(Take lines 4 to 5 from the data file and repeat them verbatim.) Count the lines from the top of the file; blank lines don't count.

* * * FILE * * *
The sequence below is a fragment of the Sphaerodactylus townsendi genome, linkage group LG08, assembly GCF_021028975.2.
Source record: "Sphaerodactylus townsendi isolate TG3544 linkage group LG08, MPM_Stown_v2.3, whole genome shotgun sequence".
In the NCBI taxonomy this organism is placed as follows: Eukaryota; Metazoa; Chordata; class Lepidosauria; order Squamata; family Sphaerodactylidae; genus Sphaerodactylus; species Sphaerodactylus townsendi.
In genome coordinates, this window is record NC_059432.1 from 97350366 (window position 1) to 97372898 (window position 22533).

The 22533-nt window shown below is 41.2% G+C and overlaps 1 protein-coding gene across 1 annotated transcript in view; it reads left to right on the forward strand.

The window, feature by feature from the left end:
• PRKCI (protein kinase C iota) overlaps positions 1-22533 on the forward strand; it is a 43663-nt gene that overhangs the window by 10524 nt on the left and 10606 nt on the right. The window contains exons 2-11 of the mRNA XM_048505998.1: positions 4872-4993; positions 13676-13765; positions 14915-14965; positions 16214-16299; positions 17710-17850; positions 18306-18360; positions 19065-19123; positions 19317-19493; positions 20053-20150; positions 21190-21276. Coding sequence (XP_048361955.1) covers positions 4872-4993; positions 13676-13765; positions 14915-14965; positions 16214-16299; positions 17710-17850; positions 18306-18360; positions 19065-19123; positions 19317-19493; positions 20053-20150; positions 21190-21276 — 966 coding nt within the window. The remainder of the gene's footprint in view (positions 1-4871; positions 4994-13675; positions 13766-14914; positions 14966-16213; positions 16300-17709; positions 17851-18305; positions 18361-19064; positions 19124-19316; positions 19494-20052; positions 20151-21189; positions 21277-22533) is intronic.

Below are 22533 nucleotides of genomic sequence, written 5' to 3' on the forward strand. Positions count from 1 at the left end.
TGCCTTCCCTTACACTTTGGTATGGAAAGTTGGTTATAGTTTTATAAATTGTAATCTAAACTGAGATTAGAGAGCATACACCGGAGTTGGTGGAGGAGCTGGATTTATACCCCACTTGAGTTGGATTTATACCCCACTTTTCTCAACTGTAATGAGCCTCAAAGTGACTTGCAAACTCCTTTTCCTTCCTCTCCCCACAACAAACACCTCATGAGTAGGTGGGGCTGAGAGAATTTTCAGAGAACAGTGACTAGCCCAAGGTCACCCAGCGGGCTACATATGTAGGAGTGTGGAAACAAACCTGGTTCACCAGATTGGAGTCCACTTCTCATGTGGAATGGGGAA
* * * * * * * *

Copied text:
In genome coordinates, this window is record NC_059432.1 from 97350366 (window position 1) to 97372898 (window position 22533).

The 22533-nt window shown below is 41.2% G+C and overlaps 1 protein-coding gene across 1 annotated transcript in view; it reads left to right on the forward strand.